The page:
As the complexity of science and subsequent treatments increase, the way in which we foster their development must also evolve. The process must maintain the thoroughness required to establish safety and efficacy but combine it with a nimble approach that can achieve the urgency required to address human disease and suffering.
Over the last half-century, the translation of scientific discoveries into new medicines has resulted in ground-breaking innovations that have led to steep drops in morbidity and mortality from many devastating diseases, most prominently, cardiovascular disease, cancer, autoimmune disorders, and infections.
These advances are a direct result of the coordinated efforts of government, non-profit foundations, academic institutions, biopharmaceutical companies, and venture capital investors in supporting the advancement of science from bench to bedside. Each of those participants represents an essential pillar of the drug-development ecosystem, supporting a process that can take more than 10–12 years and cost anywhere from $500 million to more than $2 billion for a single drug to reach patients.
The Drug Discovery Process
The development of new drugs is initiated by fundamental discoveries that identify new molecular targets and biologic pathways that are drivers of human disease. These investigations most often occur in academic laboratories around the globe and are supported by government funding and foundation grants. Investigators, driven by scientific curiosity, the aspiration to improve human health, and the professional requirement to publish, share their insights with the broader scientific community with the aim of stimulating industry a plethora of health care players to apply these insights to human disease.
Traditionally, it is research and development teams in the biotech and pharmaceutical industry that establish the disease relevance of novel targets and develop chemical agents known as ‘drug candidates’ with the goal of re-balancing physiological pathways back to an equilibrium with the potential to improve patient symptoms or cure diseases altogether. These teams refine their drug candidates through an iterative process to select the most favorable characteristics for human use. The optimized therapeutics are tested extensively in both cellular (in vitro) and animal (in vivo) models before final selection to move into clinical trials where they are tested in healthy individuals and patients with manifest disease. This discovery and preclinical development stage can take, on average, 4–7 years.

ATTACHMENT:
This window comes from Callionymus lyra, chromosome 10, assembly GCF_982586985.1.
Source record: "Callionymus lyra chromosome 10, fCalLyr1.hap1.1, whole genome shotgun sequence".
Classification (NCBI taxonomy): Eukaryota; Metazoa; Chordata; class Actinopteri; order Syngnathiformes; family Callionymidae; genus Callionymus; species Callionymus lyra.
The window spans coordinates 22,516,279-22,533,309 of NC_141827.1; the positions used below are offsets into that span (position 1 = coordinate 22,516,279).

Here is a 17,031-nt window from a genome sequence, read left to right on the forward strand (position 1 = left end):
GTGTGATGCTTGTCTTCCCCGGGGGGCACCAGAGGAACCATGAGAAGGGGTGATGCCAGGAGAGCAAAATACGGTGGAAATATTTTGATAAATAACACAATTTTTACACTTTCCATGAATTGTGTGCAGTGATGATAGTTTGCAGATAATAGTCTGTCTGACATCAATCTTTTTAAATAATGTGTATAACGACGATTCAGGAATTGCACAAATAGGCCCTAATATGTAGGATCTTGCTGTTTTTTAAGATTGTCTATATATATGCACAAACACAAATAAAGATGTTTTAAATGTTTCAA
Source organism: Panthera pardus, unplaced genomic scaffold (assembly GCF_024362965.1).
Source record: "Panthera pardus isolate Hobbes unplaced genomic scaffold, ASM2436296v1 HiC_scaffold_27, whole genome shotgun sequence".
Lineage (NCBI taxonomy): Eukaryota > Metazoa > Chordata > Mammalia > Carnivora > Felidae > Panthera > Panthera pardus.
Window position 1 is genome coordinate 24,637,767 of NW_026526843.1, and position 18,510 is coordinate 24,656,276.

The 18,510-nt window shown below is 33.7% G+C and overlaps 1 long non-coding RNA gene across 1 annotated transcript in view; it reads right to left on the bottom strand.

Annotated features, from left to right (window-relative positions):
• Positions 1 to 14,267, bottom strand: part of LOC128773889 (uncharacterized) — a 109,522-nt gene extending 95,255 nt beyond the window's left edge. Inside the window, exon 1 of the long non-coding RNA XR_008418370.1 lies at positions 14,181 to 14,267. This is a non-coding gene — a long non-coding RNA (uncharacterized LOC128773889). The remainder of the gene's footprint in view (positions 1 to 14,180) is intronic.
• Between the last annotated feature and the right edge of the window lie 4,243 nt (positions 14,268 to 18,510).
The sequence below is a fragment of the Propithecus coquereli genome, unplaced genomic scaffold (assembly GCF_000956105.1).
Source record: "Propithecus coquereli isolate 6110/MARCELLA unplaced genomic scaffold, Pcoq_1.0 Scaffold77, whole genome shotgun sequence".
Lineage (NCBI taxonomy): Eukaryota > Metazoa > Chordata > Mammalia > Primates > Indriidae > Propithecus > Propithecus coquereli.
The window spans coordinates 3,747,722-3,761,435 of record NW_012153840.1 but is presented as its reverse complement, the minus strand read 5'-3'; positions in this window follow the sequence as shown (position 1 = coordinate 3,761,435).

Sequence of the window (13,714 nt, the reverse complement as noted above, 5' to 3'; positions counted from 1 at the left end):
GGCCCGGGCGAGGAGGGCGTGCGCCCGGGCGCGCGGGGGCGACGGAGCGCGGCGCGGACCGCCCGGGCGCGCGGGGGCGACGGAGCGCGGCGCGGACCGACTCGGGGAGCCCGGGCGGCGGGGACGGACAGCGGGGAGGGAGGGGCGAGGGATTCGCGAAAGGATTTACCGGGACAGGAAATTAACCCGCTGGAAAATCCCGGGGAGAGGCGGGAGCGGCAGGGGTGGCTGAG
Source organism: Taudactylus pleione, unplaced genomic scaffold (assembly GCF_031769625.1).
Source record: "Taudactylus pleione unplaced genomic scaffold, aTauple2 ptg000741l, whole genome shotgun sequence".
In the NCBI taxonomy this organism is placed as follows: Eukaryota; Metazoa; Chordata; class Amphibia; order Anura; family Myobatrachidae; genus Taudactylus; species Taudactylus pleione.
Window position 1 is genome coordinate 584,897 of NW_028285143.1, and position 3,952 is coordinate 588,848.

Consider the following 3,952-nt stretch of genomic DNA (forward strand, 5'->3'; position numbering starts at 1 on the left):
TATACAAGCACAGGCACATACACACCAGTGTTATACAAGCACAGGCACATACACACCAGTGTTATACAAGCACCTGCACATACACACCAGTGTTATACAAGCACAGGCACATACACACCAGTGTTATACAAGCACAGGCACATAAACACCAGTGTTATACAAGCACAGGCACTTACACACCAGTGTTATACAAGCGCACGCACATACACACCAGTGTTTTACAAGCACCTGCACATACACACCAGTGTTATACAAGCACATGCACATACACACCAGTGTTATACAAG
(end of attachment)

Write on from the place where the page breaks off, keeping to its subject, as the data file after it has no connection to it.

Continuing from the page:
The next step is to advance promising new drug candidates into human volunteers to identify potential side effects, find the appropriate dose, and establish effectiveness of the therapy. This occurs in staged clinical trials referred to as Phase I, II, and III studies.
In a Phase I study, a small cohort (20–60) of volunteers, often healthy individuals, receive a novel therapy to look for possible side effects and identify the correct dose and administration schedule.
In Phase II studies, hundreds of patients with the disease of interest are treated with the therapy to establish preliminary understanding of the effectiveness, confirm the dose, and further establish safety of the novel regimen.
Finally, in Phase III studies, several hundred to thousands of patients with the disease are treated with the experimental therapeutic and compared to patients receiving the current standard-of-care. In this final set of pivotal trials, the effectiveness of the therapy is definitively established, and safety is further confirmed.
After 5–8 years of study, only 5–10% of experimental therapeutics advance through all phases of clinical trials and demonstrate a clear benefit for patients. After achieving this milestone, the clinical trial data are submitted to regulatory health agencies around the world, such as the FDA, for final review and approval. Only then do these new therapies become broadly available to patients.
The Role of UPMC Enterprises Translational Sciences
At UPMC Enterprises, we take an active role in expediting the development of promising scientific projects and by providing scientific and business planning support as well as financial investment across all stages of development. We leverage the extensive clinical and scientific expertise across the UPMC system and the University of Pittsburgh to ensure that we select projects that are addressing the most pressing clinical needs with the most advanced science.
Once a project enters our pipeline, our novel model efficiently supports and progresses early-stage discoveries from academic laboratories into the clinic. Under this structure, we partner scientific investigators with virtual pharmaceutical development and commercialization teams and support the mandatory preclinical studies with the rigor required of the biotech industry. This allows us to accelerate preclinical validation and clinical translation by bringing together the academic scientists with the drug developers.
This unique model is how we plan to reduce drug development timelines and costs, rapidly bring promising scientific discoveries to patients and generating both the societal and financial returns required to change the practice of medicine.
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